A set of robotic arms has expertly prepared a professional chef's crab bisque recipe at a recent industrial fair in Hanover, Germany, opening the door to having professionally prepared food for each meal at home.
By equipping chefs with sensor-fitted gloves, robots can easily learn the specific ways that master cooks prepare meals, mimicking their hand and arm movements at all moments during the cooking process. All it takes is setting out the ingredients in prearranged locations.
The technology is being developed by Mark Oleynik, a Russian-born scientist and engineer now based in London, with assistance from teams at Stanford University, and the Sant’Anna School of Advanced Studies, in Pisa, Italy. Oleynik’s company, Moley Robotics, aims to sell the first commercial model by 2017 for a price of $15,000.
"Oleynik’s plan is to support his automated kitchen with an online library of more than 2,000 recipes. And, because it is copying the idiosyncrasies of particular people, the service he plans will let a user select not only a dish, but also its creator — in effect, bringing a virtual version of a celebrity chef into the user’s house to cook it for him."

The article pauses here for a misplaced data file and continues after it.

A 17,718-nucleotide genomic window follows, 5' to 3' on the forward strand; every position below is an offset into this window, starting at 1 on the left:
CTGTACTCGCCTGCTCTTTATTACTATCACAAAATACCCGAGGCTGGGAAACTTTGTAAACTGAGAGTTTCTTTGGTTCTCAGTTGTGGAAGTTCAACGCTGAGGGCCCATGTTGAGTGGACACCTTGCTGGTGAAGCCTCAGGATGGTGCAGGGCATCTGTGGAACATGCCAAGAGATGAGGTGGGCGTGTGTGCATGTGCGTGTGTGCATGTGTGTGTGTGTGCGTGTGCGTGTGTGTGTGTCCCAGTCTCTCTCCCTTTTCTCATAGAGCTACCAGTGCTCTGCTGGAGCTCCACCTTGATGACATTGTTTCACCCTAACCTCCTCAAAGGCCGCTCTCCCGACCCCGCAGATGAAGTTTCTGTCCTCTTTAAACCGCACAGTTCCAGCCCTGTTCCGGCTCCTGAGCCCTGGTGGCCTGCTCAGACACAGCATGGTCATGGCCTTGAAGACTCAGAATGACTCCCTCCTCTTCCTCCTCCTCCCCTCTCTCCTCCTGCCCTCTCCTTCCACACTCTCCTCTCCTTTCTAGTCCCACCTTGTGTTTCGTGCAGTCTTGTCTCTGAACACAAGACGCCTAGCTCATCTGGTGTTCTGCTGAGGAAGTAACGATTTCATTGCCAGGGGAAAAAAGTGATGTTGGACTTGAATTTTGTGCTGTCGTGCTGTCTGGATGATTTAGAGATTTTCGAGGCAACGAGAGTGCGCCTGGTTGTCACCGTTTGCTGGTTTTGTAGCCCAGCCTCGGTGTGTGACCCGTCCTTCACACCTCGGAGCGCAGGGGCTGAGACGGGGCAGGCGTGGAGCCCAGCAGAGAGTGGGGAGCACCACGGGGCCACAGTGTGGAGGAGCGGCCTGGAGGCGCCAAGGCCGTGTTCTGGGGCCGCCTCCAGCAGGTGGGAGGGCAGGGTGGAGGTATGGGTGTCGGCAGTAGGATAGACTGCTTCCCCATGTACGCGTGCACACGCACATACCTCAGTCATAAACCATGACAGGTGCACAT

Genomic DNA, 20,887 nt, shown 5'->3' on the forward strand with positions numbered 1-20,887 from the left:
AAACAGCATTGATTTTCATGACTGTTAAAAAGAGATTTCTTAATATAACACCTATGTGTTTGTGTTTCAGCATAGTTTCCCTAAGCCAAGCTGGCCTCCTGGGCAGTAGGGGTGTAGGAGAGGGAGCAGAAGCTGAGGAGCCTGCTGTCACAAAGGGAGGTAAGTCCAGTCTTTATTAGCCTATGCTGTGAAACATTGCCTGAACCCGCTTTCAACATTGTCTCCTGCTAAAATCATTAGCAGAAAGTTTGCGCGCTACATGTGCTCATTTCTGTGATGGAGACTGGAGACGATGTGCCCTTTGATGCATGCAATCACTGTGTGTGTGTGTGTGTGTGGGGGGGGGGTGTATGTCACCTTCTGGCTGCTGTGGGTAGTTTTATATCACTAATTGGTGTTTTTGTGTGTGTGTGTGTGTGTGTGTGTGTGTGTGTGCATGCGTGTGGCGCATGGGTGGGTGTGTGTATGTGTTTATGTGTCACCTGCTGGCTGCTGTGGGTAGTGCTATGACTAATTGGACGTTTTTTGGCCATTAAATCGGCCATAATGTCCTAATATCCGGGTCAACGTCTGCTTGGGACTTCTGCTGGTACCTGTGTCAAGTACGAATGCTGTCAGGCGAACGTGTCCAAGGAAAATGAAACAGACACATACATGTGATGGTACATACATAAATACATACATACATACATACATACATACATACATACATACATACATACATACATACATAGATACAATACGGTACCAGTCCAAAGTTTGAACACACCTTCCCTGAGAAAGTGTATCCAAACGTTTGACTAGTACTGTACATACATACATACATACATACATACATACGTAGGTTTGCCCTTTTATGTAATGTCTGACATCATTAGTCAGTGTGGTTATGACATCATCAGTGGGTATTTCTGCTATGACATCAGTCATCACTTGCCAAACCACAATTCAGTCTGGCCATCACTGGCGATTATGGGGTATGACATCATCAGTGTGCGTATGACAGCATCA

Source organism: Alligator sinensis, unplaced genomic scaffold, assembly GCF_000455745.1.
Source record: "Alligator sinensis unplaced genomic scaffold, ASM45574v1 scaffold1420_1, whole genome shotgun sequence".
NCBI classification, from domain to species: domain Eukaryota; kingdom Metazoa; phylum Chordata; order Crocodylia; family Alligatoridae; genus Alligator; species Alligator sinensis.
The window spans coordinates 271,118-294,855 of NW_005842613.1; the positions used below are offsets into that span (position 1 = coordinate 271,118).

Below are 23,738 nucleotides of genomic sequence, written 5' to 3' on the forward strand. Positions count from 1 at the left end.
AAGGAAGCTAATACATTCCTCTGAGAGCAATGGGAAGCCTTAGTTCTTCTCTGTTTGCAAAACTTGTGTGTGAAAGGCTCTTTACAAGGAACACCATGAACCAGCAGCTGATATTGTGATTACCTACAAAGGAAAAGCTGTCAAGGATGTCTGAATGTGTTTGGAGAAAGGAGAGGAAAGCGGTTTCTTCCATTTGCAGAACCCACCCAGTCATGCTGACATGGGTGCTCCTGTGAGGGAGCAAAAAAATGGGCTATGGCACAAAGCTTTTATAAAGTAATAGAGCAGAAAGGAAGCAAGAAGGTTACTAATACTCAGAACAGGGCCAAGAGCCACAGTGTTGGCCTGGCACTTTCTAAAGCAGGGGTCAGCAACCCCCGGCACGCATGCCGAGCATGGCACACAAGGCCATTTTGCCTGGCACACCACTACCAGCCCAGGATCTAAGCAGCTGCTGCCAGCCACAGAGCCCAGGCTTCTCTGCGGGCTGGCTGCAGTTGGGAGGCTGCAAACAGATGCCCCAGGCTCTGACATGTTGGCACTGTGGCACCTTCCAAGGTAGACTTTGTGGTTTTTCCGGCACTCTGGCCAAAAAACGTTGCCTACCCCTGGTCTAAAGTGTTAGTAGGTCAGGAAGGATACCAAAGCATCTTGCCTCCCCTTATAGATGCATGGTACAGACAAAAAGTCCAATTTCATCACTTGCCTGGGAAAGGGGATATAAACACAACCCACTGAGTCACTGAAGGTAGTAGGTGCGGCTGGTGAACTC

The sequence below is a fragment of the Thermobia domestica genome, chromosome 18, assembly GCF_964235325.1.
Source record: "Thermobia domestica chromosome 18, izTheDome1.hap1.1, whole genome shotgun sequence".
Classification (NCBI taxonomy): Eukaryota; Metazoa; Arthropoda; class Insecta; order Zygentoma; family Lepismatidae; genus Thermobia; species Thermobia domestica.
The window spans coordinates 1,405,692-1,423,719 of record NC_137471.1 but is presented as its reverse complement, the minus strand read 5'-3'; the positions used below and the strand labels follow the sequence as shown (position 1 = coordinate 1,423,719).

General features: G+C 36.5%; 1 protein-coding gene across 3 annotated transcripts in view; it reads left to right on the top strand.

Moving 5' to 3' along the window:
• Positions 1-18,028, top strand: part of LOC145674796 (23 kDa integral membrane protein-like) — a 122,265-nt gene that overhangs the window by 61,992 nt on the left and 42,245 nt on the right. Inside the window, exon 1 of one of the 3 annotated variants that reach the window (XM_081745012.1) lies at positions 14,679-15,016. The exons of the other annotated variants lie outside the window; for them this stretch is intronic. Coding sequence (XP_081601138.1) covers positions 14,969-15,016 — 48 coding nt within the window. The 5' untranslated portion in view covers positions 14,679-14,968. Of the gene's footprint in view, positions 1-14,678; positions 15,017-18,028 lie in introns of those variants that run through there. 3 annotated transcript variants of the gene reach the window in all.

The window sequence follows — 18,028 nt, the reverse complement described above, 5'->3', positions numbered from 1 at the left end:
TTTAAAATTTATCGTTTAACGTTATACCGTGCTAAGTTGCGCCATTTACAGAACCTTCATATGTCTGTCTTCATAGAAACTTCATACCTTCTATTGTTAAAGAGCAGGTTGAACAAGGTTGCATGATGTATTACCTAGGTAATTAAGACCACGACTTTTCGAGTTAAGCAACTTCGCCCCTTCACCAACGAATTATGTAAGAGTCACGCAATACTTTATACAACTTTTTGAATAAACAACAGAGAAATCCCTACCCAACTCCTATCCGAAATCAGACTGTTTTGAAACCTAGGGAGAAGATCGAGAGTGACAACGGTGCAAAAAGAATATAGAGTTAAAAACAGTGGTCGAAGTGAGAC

At Big Think, we've spoken before of robots taking the jobs of humans, whether it's bus drivers, lawyers, or journalists (gulp). There are several serious questions that face economists and public policy developers going forward. One is whether robotics will create enough jobs to sustain our current rate of employment. That seems doubtful since the main industry they open up is robot repair services (but how long before that is automated as well?).
A third question, and a very ironic one indeed, is whether the economy can sustain a future of free abundance, created by machines for a public that can satiate itself endlessly on goods that have an extremely low marginal cost. But of course, if many, many people lose their jobs to robots, how are we going to pay for things? Does paying for things even make sense anymore? Americans currently specializing in what Andrew McAfee, associate director of the Center for Digital Business at the MIT Sloan School of Management, calls "routine knowledge work" may find themselves out of work sooner than they think.
Read more at The Economist.
Photo credit: Moley Robotics